Working from aerial photographs of landscapes transformed by exploitation for natural resources, Mabel Albert creates paintings that she hopes will be a “conversation between us and the Earth.” She takes the tradition of painting and pushes it into a frame at once urgent and deeply troubling, focusing on a “chemicalized America,” where, through industry, “humanity has caused a footprint of destruction.” Vividly recaptured in paint are Searles Lake in California, a potassium evaporation site; a Croatian cornfield—the product is corn oil; a field of canola flowers in China; and the first-ever oil rig in Russia surrounded by a broken jigsaw puzzle of ice, places that “have been crushed by the footprint of humanity.” She paints on wood and canvas, and has begun to use mirrors as reflective devices that she hopes makes viewers think about the fragile co-existence between humans and the Earth. Can her art move others to action? She hopes it will. “My work reflects feelings,” she said in her artist statement. “I want you to become insightful, nostalgic. Think to yourself, what am I doing? Enough?”
Tatia Cynae: No Judgment
Tatia Cynae dwells in a magical realm she creates by drawing with Micron pens, favored by professional illustrators, watercolorists—and scientists. At the open studio, she was, for the first time, enjoying the unfettered freedom of expressing her ideas on a wall. “It’s stream-of-consciousness,” she said. “As soon as I draw a character, it’s complete—it’s done.” Her characters, of all various contortions and expressions, “are just letting it all hang out. They are an acceptance of all the humanity that just happens. No judgment.” She finds inspiration in comic books, pop art, low-brow arts, but “I’m also interested in art that doesn’t have a horizon, that just emerges.” Absorbed into her drawings, she says it can be “kind of meditative, for sure. A month might go by before I’ll step back and look at the whole thing, and I always get a laugh out of it. I laugh because some of them are very funny, and I’m like, ‘wow, I drew that!’” You can see more of her work on Instagram, Cynaestudios, and on Facebook page, Cynae Studios.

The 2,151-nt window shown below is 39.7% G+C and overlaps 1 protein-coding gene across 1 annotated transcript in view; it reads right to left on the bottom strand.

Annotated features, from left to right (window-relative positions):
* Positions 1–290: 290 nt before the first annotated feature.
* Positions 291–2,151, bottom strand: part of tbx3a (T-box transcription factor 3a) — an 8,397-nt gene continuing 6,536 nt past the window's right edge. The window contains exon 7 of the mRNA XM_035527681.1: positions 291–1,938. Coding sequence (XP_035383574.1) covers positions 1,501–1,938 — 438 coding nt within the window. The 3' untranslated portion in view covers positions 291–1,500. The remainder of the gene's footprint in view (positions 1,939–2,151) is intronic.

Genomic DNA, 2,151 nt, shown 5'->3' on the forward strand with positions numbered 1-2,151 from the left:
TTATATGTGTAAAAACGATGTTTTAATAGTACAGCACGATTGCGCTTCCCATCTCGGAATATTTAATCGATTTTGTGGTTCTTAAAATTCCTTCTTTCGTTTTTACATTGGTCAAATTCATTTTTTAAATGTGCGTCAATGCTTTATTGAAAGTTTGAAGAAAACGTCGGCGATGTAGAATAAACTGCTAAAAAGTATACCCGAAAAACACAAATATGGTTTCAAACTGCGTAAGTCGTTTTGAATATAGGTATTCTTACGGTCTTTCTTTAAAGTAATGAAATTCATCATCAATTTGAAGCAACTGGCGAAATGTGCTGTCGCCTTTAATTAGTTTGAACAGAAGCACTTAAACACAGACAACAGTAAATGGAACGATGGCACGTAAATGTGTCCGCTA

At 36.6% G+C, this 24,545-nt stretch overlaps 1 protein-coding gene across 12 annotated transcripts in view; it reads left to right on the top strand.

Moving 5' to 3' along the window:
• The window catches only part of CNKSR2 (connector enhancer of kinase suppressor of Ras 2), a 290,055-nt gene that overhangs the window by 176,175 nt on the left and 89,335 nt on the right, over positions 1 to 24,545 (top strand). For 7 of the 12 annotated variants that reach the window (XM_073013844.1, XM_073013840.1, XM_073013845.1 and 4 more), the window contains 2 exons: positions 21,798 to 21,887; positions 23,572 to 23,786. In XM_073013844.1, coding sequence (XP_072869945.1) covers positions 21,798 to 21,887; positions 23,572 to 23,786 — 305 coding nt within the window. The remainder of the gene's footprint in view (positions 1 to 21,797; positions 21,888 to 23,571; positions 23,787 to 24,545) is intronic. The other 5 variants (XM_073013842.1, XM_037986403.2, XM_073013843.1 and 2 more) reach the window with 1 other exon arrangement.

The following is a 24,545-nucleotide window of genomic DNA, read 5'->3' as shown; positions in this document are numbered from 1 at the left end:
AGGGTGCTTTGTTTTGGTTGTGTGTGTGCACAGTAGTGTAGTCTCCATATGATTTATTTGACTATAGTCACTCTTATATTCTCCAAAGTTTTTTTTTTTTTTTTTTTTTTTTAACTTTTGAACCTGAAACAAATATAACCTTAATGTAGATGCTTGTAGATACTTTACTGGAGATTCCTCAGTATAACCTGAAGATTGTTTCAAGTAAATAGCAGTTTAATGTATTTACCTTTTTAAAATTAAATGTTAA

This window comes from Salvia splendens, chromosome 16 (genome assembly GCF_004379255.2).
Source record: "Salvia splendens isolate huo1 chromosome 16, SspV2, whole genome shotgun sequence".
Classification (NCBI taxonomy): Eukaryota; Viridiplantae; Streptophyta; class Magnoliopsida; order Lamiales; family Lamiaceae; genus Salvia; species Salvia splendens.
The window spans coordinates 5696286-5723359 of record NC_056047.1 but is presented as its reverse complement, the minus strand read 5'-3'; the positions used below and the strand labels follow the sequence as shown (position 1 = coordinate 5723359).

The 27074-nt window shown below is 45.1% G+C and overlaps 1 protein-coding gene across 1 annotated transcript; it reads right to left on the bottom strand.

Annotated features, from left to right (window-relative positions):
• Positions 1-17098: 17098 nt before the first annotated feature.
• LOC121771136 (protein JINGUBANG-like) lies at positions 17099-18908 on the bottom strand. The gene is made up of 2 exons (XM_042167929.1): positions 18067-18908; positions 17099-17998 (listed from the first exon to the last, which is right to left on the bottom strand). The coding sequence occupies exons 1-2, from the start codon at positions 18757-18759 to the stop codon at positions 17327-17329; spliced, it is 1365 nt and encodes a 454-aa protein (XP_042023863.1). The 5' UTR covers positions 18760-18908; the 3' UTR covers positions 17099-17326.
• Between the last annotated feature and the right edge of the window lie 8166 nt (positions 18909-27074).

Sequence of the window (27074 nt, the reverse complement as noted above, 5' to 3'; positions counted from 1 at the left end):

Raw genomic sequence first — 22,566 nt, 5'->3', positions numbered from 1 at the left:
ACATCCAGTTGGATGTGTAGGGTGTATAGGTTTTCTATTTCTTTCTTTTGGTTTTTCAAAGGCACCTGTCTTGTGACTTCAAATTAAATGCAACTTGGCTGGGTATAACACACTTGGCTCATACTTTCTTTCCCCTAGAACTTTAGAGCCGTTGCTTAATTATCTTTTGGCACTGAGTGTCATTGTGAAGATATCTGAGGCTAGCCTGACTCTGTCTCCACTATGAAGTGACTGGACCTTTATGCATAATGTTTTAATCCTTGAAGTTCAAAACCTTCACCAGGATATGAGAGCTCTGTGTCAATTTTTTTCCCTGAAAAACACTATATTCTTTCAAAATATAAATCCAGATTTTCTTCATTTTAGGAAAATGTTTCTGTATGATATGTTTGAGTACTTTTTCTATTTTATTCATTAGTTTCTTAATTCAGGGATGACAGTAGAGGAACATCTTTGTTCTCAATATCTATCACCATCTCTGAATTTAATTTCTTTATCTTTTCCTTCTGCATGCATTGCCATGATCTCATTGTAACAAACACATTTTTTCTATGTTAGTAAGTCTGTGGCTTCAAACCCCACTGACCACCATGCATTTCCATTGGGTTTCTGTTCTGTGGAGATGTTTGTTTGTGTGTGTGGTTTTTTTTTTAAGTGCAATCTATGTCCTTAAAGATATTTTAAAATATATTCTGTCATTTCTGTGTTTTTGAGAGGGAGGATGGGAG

Carlie Isley: Where Did He Go?